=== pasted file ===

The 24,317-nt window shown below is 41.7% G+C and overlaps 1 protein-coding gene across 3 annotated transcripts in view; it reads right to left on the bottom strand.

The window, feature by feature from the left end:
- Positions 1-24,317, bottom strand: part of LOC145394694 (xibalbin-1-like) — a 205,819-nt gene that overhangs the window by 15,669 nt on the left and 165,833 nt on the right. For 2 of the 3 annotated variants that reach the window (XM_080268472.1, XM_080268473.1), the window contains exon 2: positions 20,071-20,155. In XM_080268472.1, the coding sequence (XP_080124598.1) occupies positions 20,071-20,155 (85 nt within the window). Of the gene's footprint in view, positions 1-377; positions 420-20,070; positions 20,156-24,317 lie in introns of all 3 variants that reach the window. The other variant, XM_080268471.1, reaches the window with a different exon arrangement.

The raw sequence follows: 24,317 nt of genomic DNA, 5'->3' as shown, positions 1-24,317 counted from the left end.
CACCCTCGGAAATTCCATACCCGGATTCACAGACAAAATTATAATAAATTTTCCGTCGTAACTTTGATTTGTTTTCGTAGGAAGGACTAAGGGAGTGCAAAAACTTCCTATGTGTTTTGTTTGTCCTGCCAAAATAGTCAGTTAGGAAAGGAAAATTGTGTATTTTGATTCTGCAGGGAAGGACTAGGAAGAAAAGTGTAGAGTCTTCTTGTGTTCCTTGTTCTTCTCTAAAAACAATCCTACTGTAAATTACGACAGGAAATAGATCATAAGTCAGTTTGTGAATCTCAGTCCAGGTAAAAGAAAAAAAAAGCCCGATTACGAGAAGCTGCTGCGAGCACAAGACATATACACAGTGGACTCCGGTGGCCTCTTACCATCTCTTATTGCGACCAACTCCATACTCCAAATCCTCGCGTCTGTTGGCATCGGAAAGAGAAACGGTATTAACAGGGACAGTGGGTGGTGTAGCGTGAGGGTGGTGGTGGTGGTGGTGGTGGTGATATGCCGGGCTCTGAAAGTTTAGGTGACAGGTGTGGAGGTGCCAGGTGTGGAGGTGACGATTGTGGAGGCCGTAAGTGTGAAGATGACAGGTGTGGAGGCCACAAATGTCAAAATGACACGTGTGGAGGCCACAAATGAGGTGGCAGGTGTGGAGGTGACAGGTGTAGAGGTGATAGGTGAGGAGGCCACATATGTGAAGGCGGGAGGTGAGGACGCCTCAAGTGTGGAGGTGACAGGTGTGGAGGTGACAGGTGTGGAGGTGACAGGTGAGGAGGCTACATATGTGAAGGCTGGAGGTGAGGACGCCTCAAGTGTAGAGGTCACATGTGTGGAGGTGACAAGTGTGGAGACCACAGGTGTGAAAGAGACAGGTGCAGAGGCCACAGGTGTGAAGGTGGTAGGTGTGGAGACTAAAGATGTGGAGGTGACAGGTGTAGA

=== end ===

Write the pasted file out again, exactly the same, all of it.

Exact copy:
The 24,317-nt window shown below is 41.7% G+C and overlaps 1 protein-coding gene across 3 annotated transcripts in view; it reads right to left on the bottom strand.

The window, feature by feature from the left end:
- Positions 1-24,317, bottom strand: part of LOC145394694 (xibalbin-1-like) — a 205,819-nt gene that overhangs the window by 15,669 nt on the left and 165,833 nt on the right. For 2 of the 3 annotated variants that reach the window (XM_080268472.1, XM_080268473.1), the window contains exon 2: positions 20,071-20,155. In XM_080268472.1, the coding sequence (XP_080124598.1) occupies positions 20,071-20,155 (85 nt within the window). Of the gene's footprint in view, positions 1-377; positions 420-20,070; positions 20,156-24,317 lie in introns of all 3 variants that reach the window. The other variant, XM_080268471.1, reaches the window with a different exon arrangement.

The raw sequence follows: 24,317 nt of genomic DNA, 5'->3' as shown, positions 1-24,317 counted from the left end.
CACCCTCGGAAATTCCATACCCGGATTCACAGACAAAATTATAATAAATTTTCCGTCGTAACTTTGATTTGTTTTCGTAGGAAGGACTAAGGGAGTGCAAAAACTTCCTATGTGTTTTGTTTGTCCTGCCAAAATAGTCAGTTAGGAAAGGAAAATTGTGTATTTTGATTCTGCAGGGAAGGACTAGGAAGAAAAGTGTAGAGTCTTCTTGTGTTCCTTGTTCTTCTCTAAAAACAATCCTACTGTAAATTACGACAGGAAATAGATCATAAGTCAGTTTGTGAATCTCAGTCCAGGTAAAAGAAAAAAAAAGCCCGATTACGAGAAGCTGCTGCGAGCACAAGACATATACACAGTGGACTCCGGTGGCCTCTTACCATCTCTTATTGCGACCAACTCCATACTCCAAATCCTCGCGTCTGTTGGCATCGGAAAGAGAAACGGTATTAACAGGGACAGTGGGTGGTGTAGCGTGAGGGTGGTGGTGGTGGTGGTGGTGGTGATATGCCGGGCTCTGAAAGTTTAGGTGACAGGTGTGGAGGTGCCAGGTGTGGAGGTGACGATTGTGGAGGCCGTAAGTGTGAAGATGACAGGTGTGGAGGCCACAAATGTCAAAATGACACGTGTGGAGGCCACAAATGAGGTGGCAGGTGTGGAGGTGACAGGTGTAGAGGTGATAGGTGAGGAGGCCACATATGTGAAGGCGGGAGGTGAGGACGCCTCAAGTGTGGAGGTGACAGGTGTGGAGGTGACAGGTGTGGAGGTGACAGGTGAGGAGGCTACATATGTGAAGGCTGGAGGTGAGGACGCCTCAAGTGTAGAGGTCACATGTGTGGAGGTGACAAGTGTGGAGACCACAGGTGTGAAAGAGACAGGTGCAGAGGCCACAGGTGTGAAGGTGGTAGGTGTGGAGACTAAAGATGTGGAGGTGACAGGTGTAGA